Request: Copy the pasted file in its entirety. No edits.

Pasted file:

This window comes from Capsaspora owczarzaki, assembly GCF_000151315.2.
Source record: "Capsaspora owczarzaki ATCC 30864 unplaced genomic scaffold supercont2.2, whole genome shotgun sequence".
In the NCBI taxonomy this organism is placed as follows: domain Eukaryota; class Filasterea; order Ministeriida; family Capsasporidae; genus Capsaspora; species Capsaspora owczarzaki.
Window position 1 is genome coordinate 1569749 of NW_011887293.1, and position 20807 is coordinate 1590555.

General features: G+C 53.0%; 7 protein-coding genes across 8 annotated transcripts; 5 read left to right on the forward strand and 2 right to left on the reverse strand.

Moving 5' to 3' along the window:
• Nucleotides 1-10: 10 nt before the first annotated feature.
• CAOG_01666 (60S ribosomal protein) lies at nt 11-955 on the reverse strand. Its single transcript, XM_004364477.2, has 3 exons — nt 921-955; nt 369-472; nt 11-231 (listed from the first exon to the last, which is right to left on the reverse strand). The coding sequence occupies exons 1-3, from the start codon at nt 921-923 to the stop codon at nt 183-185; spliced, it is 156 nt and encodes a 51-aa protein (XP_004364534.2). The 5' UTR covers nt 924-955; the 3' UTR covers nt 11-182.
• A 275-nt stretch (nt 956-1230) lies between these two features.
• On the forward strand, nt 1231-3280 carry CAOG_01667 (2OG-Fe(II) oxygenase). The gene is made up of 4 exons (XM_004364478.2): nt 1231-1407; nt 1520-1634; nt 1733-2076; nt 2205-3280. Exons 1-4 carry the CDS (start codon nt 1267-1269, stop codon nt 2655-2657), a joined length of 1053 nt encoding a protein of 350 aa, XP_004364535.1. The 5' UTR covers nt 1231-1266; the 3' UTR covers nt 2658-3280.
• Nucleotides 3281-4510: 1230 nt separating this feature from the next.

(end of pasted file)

This window comes from Capsaspora owczarzaki, assembly GCF_000151315.2.
Source record: "Capsaspora owczarzaki ATCC 30864 unplaced genomic scaffold supercont2.2, whole genome shotgun sequence".
In the NCBI taxonomy this organism is placed as follows: domain Eukaryota; class Filasterea; order Ministeriida; family Capsasporidae; genus Capsaspora; species Capsaspora owczarzaki.
Window position 1 is genome coordinate 1569749 of NW_011887293.1, and position 20807 is coordinate 1590555.

General features: G+C 53.0%; 7 protein-coding genes across 8 annotated transcripts; 5 read left to right on the forward strand and 2 right to left on the reverse strand.

Moving 5' to 3' along the window:
• Nucleotides 1-10: 10 nt before the first annotated feature.
• CAOG_01666 (60S ribosomal protein) lies at nt 11-955 on the reverse strand. Its single transcript, XM_004364477.2, has 3 exons — nt 921-955; nt 369-472; nt 11-231 (listed from the first exon to the last, which is right to left on the reverse strand). The coding sequence occupies exons 1-3, from the start codon at nt 921-923 to the stop codon at nt 183-185; spliced, it is 156 nt and encodes a 51-aa protein (XP_004364534.2). The 5' UTR covers nt 924-955; the 3' UTR covers nt 11-182.
• A 275-nt stretch (nt 956-1230) lies between these two features.
• On the forward strand, nt 1231-3280 carry CAOG_01667 (2OG-Fe(II) oxygenase). The gene is made up of 4 exons (XM_004364478.2): nt 1231-1407; nt 1520-1634; nt 1733-2076; nt 2205-3280. Exons 1-4 carry the CDS (start codon nt 1267-1269, stop codon nt 2655-2657), a joined length of 1053 nt encoding a protein of 350 aa, XP_004364535.1. The 5' UTR covers nt 1231-1266; the 3' UTR covers nt 2658-3280.
• Nucleotides 3281-4510: 1230 nt separating this feature from the next.